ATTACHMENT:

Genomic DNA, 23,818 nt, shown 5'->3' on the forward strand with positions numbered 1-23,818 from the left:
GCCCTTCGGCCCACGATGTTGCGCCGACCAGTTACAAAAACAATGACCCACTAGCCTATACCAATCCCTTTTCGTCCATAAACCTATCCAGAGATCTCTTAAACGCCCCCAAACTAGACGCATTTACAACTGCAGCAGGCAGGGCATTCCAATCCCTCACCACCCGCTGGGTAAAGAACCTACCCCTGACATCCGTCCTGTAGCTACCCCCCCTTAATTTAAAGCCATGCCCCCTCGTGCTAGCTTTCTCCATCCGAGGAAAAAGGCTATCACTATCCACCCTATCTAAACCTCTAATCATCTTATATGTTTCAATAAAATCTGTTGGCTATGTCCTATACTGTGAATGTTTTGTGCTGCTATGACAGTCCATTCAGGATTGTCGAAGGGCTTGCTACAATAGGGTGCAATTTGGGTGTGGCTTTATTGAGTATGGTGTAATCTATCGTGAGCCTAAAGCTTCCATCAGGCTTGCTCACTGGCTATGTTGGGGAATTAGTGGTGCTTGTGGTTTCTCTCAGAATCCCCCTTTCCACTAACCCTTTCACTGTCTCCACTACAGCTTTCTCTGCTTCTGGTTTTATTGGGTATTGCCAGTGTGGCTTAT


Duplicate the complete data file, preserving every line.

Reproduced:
Genomic DNA, 23,818 nt, shown 5'->3' on the forward strand with positions numbered 1-23,818 from the left:
GCCCTTCGGCCCACGATGTTGCGCCGACCAGTTACAAAAACAATGACCCACTAGCCTATACCAATCCCTTTTCGTCCATAAACCTATCCAGAGATCTCTTAAACGCCCCCAAACTAGACGCATTTACAACTGCAGCAGGCAGGGCATTCCAATCCCTCACCACCCGCTGGGTAAAGAACCTACCCCTGACATCCGTCCTGTAGCTACCCCCCCTTAATTTAAAGCCATGCCCCCTCGTGCTAGCTTTCTCCATCCGAGGAAAAAGGCTATCACTATCCACCCTATCTAAACCTCTAATCATCTTATATGTTTCAATAAAATCTGTTGGCTATGTCCTATACTGTGAATGTTTTGTGCTGCTATGACAGTCCATTCAGGATTGTCGAAGGGCTTGCTACAATAGGGTGCAATTTGGGTGTGGCTTTATTGAGTATGGTGTAATCTATCGTGAGCCTAAAGCTTCCATCAGGCTTGCTCACTGGCTATGTTGGGGAATTAGTGGTGCTTGTGGTTTCTCTCAGAATCCCCCTTTCCACTAACCCTTTCACTGTCTCCACTACAGCTTTCTCTGCTTCTGGTTTTATTGGGTATTGCCAGTGTGGCTTAT